Monday, April 25, 2016
…I never wanted to be ‘that hearing guy’.
Reflective Journal 25th April 2016
Part of my formula for going about my research for my dissertation was a commitment to not repeat the mistakes of the past. This wasn’t only in relation to my own Masters dissertation, which was poorly researched, rushed, and hampered by my lack of experience at the time, but also in relation to the baggage I inevitably bring with me to the table as a hearing, non-CODA interpreter. The chief component of that is the legacy of hearing research on Deaf communities. That legacy has often been marked by a scepticism about the linguistic and cultural status of signed languages; a following of an agenda unconcerned with the contemporary political needs of the researched community; lack of fluency in signed languages, or failure to present to either Deaf or hearing communities in signed languages; lack of feedback to the community about the results of the research; the gaining of academic plaudits and indeed, financial gain, while apparently giving back no credit or benefit to the community of the researched – all this could be described at best as a lack of respect on the part of researchers for those being researched, and at worst as a form of colonialism.
This legacy is by no means irrelevant when it comes to doing Deaf history, in terms of the scope and the subjects of its inquiry. Deaf people should, in the first instance, be the chief subjects of the Deaf historian, not hearing people; Owen Wrigley has railed against the focus on hearing benefactors in what he termed ‘Hearing Deaf Histories’, saying “Painting psychohistories of great men struggling to attain a place in the history of hearing civilizations has little or nothing to do with portraying the historical circumstances of Deaf people living on the margins of those hearing societies.” Indeed, Gunther List implies that hearing people have a kind of duty to do Deaf history of the kind that lays bare structural inequalities and oppression of Deaf people in the past. He states that Deaf historians should not be expected to shoulder the “burden of presenting, entirely from their own resources, historical record of negative interaction between majority and minority… minority historians should not have to provide the necessary revision of the history of the majority”. List conceptualises his interest as an outsider to Deaf culture as a “focus on deaf people’s historical conflicts with that group to which I myself belong”.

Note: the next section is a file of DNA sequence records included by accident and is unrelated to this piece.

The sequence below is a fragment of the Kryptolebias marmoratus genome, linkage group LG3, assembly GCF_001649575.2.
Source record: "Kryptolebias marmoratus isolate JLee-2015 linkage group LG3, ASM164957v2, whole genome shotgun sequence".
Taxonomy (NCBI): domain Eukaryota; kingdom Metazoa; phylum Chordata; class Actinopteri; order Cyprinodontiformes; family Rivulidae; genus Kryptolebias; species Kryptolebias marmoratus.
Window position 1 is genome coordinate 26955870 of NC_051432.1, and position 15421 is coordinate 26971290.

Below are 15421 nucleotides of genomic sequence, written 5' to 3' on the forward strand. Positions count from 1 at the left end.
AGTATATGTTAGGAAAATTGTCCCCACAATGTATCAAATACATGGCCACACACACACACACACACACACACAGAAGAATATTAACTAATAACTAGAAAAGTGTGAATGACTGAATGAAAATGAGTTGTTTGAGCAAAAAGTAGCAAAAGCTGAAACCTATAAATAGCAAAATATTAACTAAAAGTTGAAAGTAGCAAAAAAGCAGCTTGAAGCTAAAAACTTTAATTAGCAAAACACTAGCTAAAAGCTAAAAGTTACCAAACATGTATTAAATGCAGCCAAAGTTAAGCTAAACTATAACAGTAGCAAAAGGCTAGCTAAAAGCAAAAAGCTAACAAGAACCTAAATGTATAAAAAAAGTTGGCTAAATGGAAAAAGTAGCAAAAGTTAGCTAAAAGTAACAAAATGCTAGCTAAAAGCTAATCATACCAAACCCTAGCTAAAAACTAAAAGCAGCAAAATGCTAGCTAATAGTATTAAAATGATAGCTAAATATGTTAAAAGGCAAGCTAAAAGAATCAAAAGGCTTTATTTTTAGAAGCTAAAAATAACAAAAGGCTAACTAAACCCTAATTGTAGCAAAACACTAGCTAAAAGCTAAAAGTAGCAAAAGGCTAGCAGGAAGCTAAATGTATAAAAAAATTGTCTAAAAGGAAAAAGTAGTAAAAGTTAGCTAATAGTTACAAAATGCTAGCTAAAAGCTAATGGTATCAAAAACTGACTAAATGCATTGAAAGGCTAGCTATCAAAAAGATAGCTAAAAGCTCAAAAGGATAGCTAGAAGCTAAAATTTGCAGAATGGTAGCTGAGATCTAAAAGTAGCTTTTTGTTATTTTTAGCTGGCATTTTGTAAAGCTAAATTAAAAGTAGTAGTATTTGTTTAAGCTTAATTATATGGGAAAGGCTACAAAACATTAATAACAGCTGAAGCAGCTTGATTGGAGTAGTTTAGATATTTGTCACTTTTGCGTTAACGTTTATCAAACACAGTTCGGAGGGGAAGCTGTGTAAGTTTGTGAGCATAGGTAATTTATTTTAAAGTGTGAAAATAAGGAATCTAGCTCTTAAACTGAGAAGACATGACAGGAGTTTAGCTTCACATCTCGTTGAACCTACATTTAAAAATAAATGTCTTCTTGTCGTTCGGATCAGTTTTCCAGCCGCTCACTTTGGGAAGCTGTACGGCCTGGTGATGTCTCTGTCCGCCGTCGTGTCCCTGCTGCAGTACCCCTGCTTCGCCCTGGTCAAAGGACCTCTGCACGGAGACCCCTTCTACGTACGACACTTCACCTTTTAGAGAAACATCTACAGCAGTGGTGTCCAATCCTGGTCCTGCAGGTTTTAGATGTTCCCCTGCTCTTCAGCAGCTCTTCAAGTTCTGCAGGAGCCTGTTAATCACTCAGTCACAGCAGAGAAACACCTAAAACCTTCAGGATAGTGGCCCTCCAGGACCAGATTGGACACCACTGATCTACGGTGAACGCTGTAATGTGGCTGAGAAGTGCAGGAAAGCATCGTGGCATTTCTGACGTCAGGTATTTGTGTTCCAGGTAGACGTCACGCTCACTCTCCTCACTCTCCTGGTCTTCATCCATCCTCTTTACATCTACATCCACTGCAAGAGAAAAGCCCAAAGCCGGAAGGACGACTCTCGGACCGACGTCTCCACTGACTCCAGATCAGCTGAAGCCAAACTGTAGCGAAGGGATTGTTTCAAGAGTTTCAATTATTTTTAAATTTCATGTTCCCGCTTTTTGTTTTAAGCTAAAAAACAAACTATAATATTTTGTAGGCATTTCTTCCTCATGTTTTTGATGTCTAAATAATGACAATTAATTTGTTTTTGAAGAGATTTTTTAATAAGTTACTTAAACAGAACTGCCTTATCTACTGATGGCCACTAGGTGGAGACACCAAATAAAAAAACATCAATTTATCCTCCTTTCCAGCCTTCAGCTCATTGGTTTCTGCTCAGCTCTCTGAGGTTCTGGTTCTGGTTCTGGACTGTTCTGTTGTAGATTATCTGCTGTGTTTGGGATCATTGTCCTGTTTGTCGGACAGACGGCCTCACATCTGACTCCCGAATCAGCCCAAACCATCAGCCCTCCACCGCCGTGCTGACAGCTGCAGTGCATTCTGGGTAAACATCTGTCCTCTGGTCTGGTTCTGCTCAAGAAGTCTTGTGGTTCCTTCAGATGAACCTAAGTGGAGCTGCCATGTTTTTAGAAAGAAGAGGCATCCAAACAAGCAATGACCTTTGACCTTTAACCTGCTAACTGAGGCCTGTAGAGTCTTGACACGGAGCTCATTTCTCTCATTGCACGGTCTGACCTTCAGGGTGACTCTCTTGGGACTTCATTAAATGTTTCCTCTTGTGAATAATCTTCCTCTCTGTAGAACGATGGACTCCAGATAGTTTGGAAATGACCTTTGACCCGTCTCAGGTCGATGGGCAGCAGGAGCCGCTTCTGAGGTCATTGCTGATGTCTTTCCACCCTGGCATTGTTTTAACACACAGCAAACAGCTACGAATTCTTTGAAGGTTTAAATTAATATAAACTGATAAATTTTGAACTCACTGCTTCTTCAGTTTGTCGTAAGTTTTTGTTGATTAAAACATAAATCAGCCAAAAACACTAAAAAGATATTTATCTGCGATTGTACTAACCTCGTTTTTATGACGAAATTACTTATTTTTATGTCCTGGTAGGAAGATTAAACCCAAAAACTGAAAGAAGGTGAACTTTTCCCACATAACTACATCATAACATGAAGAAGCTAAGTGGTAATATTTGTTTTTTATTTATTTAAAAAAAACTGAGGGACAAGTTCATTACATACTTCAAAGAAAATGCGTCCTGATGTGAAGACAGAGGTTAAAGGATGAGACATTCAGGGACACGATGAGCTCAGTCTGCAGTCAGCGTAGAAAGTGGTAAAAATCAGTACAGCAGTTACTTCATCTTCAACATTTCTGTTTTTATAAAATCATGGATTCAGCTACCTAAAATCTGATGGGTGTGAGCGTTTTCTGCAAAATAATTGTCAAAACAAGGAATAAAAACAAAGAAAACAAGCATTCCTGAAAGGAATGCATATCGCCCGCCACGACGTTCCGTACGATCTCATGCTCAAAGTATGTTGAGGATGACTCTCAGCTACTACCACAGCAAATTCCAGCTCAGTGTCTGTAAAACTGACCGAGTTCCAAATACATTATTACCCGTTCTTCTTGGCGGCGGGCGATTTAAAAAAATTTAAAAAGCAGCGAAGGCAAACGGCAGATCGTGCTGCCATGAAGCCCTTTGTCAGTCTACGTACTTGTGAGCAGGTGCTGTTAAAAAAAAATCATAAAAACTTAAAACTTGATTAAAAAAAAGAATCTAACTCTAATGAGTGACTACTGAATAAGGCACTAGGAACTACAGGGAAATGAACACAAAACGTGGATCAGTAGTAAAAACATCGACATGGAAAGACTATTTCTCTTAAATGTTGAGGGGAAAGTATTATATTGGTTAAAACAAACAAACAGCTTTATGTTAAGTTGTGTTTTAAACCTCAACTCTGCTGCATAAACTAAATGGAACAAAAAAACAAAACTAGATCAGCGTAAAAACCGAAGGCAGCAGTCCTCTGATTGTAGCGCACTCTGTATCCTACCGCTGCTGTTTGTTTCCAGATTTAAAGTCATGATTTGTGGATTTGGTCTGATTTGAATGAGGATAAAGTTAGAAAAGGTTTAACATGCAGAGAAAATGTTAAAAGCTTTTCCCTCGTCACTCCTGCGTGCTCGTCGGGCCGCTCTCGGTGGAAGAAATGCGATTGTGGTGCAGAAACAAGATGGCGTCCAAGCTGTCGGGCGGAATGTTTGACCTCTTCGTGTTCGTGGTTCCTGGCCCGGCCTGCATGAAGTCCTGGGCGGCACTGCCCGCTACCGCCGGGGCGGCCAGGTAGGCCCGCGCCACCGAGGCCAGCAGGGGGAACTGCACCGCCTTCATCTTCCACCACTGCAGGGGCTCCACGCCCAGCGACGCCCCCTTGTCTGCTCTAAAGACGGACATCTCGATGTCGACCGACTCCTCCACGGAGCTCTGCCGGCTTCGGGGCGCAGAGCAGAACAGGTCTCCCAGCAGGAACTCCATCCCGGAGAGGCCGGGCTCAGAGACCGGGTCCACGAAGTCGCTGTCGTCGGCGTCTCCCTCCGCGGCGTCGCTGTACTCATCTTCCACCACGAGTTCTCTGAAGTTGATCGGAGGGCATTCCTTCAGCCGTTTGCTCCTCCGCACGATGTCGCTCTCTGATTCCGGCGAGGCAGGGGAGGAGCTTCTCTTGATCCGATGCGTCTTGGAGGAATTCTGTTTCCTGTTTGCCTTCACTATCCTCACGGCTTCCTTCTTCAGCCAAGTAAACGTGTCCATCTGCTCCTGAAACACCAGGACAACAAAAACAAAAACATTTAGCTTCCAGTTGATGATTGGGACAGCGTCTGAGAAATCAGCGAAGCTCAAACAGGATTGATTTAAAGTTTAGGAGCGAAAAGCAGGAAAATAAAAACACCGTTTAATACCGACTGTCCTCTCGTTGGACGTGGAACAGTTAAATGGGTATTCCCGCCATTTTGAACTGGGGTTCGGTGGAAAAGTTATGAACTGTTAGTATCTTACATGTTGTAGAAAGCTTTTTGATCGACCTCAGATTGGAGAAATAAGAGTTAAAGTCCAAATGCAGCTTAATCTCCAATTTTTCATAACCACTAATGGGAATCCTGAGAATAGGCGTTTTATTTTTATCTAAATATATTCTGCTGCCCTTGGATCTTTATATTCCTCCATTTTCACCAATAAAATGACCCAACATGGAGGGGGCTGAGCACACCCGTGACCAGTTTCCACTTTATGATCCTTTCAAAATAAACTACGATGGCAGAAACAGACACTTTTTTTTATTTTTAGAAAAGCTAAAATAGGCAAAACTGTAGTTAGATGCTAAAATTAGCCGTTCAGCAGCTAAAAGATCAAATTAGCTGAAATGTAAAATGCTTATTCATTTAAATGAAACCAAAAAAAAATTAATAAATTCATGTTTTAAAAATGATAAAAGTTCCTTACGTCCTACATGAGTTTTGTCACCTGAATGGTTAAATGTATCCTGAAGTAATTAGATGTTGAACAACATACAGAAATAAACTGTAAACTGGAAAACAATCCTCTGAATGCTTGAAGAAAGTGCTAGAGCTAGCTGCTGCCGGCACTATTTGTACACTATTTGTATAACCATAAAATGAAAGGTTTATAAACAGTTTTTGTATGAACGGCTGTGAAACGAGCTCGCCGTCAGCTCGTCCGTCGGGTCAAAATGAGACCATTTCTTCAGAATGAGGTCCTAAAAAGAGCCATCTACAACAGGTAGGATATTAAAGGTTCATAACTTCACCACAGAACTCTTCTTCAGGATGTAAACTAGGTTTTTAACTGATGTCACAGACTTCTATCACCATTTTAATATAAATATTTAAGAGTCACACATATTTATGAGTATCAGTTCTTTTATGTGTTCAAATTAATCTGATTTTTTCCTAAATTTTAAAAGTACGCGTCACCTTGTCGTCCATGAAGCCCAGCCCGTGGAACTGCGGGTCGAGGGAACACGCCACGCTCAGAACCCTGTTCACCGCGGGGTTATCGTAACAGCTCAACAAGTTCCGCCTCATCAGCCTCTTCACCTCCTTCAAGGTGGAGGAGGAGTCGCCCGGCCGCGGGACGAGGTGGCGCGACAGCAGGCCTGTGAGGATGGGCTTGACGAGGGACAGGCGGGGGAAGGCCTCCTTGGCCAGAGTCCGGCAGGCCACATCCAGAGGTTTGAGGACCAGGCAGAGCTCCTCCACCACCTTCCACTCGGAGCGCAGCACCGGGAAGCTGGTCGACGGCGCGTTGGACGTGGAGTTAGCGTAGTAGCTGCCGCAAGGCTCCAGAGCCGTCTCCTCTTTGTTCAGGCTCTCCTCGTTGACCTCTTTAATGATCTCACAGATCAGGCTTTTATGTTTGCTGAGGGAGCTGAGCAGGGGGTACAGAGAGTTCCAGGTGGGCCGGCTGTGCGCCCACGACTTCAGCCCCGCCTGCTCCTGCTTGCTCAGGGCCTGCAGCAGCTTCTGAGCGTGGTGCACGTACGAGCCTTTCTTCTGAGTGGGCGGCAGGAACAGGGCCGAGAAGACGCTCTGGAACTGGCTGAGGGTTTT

It’s a worthwhile exercise to do what List feels it essential to do, and ask ‘what exactly is it I am doing – and why?’ It’s something I have tried to do many times in my approach to this thesis. By studying the lives of the twice-marginalised – Deaf people who were criminals, paupers, mentally ill – and others whose lives touched the working of the great Victorian Irish institutions, I hope to reveal more about Irish hearing society’s treatment of and view of Deaf people in general, as well as revealing details about how these people, and ideas around poverty, crime, and mental illness, were viewed by other Deaf people. One of the strands to this is to help prove, if I can, the existence of a literate Deaf community in Ireland who were educated almost entirely by signed language. This is a pretty overtly political goal, one that aligns with current goals of Ireland’s Deaf community in the field of education for Deaf children. It is my hope that whatever I find can be of use to, and utilised by, Deaf campaigners to help in today’s struggles, as well as providing more rich detail and analysis to further show the Deaf community is one with a history in this country.
One of my earliest decisions on this was a determination to be open with my sources. I wanted the information I uncovered (where possible) to be as accessible to other Deaf researchers as it could be; I was not going to have accusations of hoarding historical treasure thrown at me. And so I organised open online databases where my transcriptions, scans, and Irish Newspaper Archive articles could be put up for all to see; I met Deaf organisations, pledging to cooperate in terms of sources more apt for, say, Deaf female historians to be aware of. I presented in ISL at every turn. And above all, I used social media, time after time, to alert the Deaf community of new findings; a curious article from a newspaper, or a book featuring Deaf Irish characters, or a vlog in ISL talking about a particular character from the past I had come across. My rationale was simply this: If everyone knows what I am doing, then my research is not hidden, as with those maligned hearing researchers of the past. How could I be accused of stealing, when I was only placing publicly available material online every couple of days?